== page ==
Famous Curves

Antiversiera

For two values of parameters:
a=-2; b=1;
and
a = 1; b = 2;
we have two graphs:

ContourPlot[ x^4 - 2*a*x^3 + 4*a^2/b^2*y^2 == 0, {x, -5, 2}, {y, -2, 2}, AspectRatio -> Automatic]

Arachnida

a = 1; n = 3;
PolarPlot[ 2*a*Sin[n*\[Phi]]/Sin[(n - 1)*\[Phi]], {\[Phi], .0001, 2*\[Pi]}]

Astroid

t = {1, 2, 3, 4};
ContourPlot[(x^2 + y^2 - t^2)^3 + 27*x^2*y^2 == 0, {x, -5, 5}, {y, -5, 5}]
or
ContourPlot[x^(2/3) + y^(2/3) = 1, {x,-1,1},{y,-1,1}]

Besace

a = {1, 2, 3}; b = {1, 2, 3};
ContourPlot[(x^2 - b*y)^2 + a^2*(y^2 - x^2) == 0, {x, -5, 5}, {y, -1.5, 4.5}, AspectRatio -> Automatic]

Bifolium

b = {0, 1, 2, 3};
ContourPlot[(x^2 + y^2)^2 == b*x^2*y, {x, -1, 1}, {y, -0.2, 1}, AspectRatio -> Automatic]

Cardioid

r = {1, 2, 3};
PolarPlot[2*r*(1 - Cos[\[Phi]]), {\[Phi], 0, 2*\[Pi]}, AspectRatio -> Automatic]

Circular Tractrix

a:=1;
f[r_, th_] := th - ArcTan[Sqrt[4*a^2 - r^2]/r] - Sqrt[4*a^2 - r^2]/r
g[r_, th_] := {r Cos[th], r Sin[th]}
pl = ContourPlot[f[r, th] == 0, {r, 0, 8 Pi}, {th, 0, 4 Pi}, PlotPoints -> 30];
pl[[1, 1]] = g @@@ pl[[1, 1]];
Show[pl, PlotRange -> All, AspectRatio -> 1.5/2]

Cramer

r=2;l=1;
ContourPlot[ x*(x^2 + y^2) == (r + l)*x^2 - (r - l)*y^2, {x, -1, 5}, {y, -5, 5}, AspectRatio -> 1]

Epicycloid

R = 1; h = 5; r = 2;
PolarPlot[Sqrt[ R^2 + h^2 - 2*(R + r)*h*Cos[R/r*\[Phi]]], {\[Phi], 0, 200*\[Pi]}]

Folium of Descartes

Clear[f, g, t]; f[t_] = 3 t/(1 + t^3);
g[t_] = 3 t^2 /(1 + t^3);
ParametricPlot[{f[t], g[t]}, {t, 0, 20}, PlotRange ->All, AspectRatio -> 1, Plotlabel -> "Folium of Descartes", ImageSize ->200]

Galileo's Spiral

a=-1;l=10;
PolarPlot[a*\[Phi]^2 - l, {\[Phi], 0, 6*\[Pi]}]

Kiepert

 Kiepert curves l = {1, 2, 3}; PolarPlot[(l^3*Cos[3*\[Phi]])^(1/3), {\[Phi], -2*\[Pi], 2*\[Pi]}

Lemniscate

A lemniscate is any of several figure-eight or ∞-shaped curves. The word comes from the Latin "lēmniscātus" meaning "decorated with ribbons", from the Greek λημνίσκος meaning "ribbons", or which alternatively may refer to the wool from which the ribbons were made.
 Lemniscate F[t_] := 6*(Sec[t] Tan[t])/(1 +Tan[t]^3) lemniscate = PolarPlot[F[t], {t,-Pi/6, 3*Pi/4.2}, PlotStyle -> {{Purple, Thickness[0.01]}}] ; shadingRight = ParametricPlot[{F[t]}, {t,0,CubeRoot[2]}, {r,0,F[t]}, PlotStyle -> {Red, Opacity[0.5]}, Mesh->None]; shadingLeft = ParametricPlot[{r*Cos[t], r*Sin[t]}, {t,0,CubeRoot[2]}, {r,0,F[t]}, PlotStyle -> {Green, Opacity[0.5]}, Mesh->None]; Show[lemniscate,shadingRight,shadingLeft]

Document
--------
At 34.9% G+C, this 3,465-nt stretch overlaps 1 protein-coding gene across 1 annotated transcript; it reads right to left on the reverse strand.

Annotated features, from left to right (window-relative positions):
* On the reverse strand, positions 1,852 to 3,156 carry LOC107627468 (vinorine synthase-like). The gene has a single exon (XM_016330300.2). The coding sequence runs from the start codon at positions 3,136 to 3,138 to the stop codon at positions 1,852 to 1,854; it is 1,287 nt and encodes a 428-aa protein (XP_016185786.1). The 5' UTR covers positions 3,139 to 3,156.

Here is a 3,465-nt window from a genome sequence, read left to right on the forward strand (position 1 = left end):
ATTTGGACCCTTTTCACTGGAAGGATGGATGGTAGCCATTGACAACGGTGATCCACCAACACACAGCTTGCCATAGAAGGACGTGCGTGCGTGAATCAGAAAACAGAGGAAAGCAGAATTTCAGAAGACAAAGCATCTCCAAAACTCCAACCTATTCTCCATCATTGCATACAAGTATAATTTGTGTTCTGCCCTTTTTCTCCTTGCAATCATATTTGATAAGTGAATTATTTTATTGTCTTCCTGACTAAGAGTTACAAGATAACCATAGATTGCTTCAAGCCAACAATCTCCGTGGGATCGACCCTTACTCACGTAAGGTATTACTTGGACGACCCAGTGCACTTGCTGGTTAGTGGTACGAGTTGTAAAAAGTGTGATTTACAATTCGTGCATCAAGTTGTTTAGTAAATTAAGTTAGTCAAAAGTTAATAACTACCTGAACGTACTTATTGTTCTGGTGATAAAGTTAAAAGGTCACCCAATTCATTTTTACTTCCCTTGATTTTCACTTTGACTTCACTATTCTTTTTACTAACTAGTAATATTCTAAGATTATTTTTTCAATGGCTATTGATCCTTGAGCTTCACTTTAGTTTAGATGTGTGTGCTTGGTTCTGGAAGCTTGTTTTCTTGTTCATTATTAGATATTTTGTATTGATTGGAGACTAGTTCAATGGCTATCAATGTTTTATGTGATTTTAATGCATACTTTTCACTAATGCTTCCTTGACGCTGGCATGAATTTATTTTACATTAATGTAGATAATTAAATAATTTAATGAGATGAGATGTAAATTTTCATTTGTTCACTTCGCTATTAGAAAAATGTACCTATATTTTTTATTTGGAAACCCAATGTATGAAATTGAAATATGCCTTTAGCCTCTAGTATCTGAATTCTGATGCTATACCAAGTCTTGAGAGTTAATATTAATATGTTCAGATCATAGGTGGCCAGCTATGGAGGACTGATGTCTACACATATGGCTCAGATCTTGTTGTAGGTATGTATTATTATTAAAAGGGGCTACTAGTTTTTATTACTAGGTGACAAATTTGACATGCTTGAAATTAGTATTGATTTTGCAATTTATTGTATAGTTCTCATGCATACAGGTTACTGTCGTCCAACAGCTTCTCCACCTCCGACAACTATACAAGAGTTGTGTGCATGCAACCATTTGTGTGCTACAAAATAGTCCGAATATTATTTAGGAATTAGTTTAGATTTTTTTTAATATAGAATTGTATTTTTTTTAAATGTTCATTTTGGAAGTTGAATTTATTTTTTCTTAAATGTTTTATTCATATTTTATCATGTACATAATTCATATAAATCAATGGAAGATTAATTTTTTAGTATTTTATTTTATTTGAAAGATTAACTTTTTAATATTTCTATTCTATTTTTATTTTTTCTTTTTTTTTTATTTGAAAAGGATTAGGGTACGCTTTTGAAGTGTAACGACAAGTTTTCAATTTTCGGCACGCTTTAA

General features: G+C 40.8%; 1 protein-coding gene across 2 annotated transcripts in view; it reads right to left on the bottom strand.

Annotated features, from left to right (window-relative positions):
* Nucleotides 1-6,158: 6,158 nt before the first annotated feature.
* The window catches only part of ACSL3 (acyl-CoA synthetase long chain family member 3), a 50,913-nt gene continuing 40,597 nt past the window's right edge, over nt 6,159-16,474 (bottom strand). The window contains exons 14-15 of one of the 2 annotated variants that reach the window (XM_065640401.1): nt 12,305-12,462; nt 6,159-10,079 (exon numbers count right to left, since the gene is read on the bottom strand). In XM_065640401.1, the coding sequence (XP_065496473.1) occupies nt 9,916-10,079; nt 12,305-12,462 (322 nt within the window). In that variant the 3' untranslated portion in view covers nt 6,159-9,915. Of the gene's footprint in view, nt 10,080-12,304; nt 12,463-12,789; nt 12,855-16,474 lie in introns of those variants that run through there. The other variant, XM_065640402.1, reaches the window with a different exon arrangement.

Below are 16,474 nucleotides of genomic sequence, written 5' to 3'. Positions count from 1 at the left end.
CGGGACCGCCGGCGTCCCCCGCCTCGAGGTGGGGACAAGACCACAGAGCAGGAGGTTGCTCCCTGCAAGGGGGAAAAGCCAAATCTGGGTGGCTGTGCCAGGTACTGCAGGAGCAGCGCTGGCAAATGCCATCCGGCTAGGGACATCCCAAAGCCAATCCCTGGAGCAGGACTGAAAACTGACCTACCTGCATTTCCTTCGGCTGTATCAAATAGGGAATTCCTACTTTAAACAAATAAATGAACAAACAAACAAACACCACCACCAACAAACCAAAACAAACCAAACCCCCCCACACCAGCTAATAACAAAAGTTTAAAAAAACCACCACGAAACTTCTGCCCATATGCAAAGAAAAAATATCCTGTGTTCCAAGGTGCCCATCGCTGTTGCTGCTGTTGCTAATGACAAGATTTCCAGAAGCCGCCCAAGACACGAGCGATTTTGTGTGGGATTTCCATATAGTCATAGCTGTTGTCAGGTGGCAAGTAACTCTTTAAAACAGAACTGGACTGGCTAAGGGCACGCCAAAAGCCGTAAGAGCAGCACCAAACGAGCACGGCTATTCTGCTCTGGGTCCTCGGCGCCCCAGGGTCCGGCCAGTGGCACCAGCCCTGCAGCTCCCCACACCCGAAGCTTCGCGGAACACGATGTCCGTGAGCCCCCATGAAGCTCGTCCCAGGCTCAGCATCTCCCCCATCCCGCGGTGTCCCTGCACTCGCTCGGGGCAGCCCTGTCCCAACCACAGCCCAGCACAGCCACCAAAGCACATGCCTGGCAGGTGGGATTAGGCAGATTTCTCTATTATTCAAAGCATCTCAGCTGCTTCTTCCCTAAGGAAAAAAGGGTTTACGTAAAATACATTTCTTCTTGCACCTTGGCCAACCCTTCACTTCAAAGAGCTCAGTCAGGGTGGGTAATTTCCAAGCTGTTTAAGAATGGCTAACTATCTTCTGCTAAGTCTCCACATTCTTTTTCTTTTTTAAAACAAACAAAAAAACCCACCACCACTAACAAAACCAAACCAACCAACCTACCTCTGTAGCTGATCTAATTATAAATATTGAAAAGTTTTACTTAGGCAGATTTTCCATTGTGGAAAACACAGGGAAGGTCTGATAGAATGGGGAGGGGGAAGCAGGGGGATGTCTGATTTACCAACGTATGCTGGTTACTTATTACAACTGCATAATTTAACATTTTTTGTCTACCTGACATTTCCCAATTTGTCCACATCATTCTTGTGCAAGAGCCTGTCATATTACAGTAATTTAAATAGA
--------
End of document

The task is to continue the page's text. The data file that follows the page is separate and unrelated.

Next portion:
Limaçon

A limaçon or limacon, also known as a limaçon of Pascal, is defined as a roulette formed by the path of a point fixed to a circle when that circle rolls around the outside of a circle of equal radius. It can also be defined as the roulette formed when a circle rolls around a circle with half its radius so that the smaller circle is inside the larger circle. Thus, they belong to the family of curves called centered trochoids; more specifically, they are epitrochoids. The cardioid is the special case in which the point generating the roulette lies on the rolling circle; the resulting curve has a cusp. Depending on the position of the point generating the curve, it may have inner and outer loops (giving the family its name), it may be heart-shaped, or it may be oval.
 Limaçon a=3; l=3; ContourPlot[(x^2 + y^2 - 2*a*x)^2 == l^2*(x^2 + y^2), {x, -1, 10}, {y, -7, 7}, AspectRatio -> 14/11]
w

Rose

k=3;
PolarPlot[a*Cos[k*\[Phi]], {\[Phi], 0, 4*\[Pi]}]

PolarPlot[2 Cos[3*theta/2], {theta, -4*Pi, 4*Pi}, PlotLabel ->"A Six-Leaf Rose", AspectRatio ->Automatics, ImageSize->200]

Trefoil

r=2;
ParametricPlot[{r*(2*Cos[2*t] - Cos[t]), r*(2*Sin[2*t] + Sin[t])}, {t, 0, 10}]